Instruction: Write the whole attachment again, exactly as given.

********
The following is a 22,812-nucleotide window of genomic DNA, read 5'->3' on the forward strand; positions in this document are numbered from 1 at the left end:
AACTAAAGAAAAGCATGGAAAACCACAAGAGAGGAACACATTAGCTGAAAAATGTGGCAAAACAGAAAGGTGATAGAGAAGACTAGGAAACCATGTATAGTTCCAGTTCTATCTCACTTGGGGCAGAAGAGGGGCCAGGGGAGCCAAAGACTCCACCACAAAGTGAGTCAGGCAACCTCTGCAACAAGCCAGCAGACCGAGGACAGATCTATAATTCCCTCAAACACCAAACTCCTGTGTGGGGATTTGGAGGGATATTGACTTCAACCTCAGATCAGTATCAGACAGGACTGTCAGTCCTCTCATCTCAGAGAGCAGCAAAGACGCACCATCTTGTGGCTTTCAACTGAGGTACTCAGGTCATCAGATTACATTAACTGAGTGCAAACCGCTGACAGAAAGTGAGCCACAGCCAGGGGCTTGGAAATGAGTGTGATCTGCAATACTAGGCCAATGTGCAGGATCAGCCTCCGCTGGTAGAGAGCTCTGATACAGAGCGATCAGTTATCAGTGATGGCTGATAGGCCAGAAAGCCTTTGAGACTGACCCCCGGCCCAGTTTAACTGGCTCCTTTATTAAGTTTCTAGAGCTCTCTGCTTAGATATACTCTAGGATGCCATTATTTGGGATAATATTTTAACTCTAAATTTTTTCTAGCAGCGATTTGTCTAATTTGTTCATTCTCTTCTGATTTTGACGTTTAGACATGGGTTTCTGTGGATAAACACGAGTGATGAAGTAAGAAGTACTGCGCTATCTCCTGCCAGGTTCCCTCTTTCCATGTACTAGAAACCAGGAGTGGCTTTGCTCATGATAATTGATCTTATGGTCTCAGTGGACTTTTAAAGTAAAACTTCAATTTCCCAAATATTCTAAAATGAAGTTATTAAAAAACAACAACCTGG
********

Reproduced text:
The following is a 22,812-nucleotide window of genomic DNA, read 5'->3' on the forward strand; positions in this document are numbered from 1 at the left end:
AACTAAAGAAAAGCATGGAAAACCACAAGAGAGGAACACATTAGCTGAAAAATGTGGCAAAACAGAAAGGTGATAGAGAAGACTAGGAAACCATGTATAGTTCCAGTTCTATCTCACTTGGGGCAGAAGAGGGGCCAGGGGAGCCAAAGACTCCACCACAAAGTGAGTCAGGCAACCTCTGCAACAAGCCAGCAGACCGAGGACAGATCTATAATTCCCTCAAACACCAAACTCCTGTGTGGGGATTTGGAGGGATATTGACTTCAACCTCAGATCAGTATCAGACAGGACTGTCAGTCCTCTCATCTCAGAGAGCAGCAAAGACGCACCATCTTGTGGCTTTCAACTGAGGTACTCAGGTCATCAGATTACATTAACTGAGTGCAAACCGCTGACAGAAAGTGAGCCACAGCCAGGGGCTTGGAAATGAGTGTGATCTGCAATACTAGGCCAATGTGCAGGATCAGCCTCCGCTGGTAGAGAGCTCTGATACAGAGCGATCAGTTATCAGTGATGGCTGATAGGCCAGAAAGCCTTTGAGACTGACCCCCGGCCCAGTTTAACTGGCTCCTTTATTAAGTTTCTAGAGCTCTCTGCTTAGATATACTCTAGGATGCCATTATTTGGGATAATATTTTAACTCTAAATTTTTTCTAGCAGCGATTTGTCTAATTTGTTCATTCTCTTCTGATTTTGACGTTTAGACATGGGTTTCTGTGGATAAACACGAGTGATGAAGTAAGAAGTACTGCGCTATCTCCTGCCAGGTTCCCTCTTTCCATGTACTAGAAACCAGGAGTGGCTTTGCTCATGATAATTGATCTTATGGTCTCAGTGGACTTTTAAAGTAAAACTTCAATTTCCCAAATATTCTAAAATGAAGTTATTAAAAAACAACAACCTGG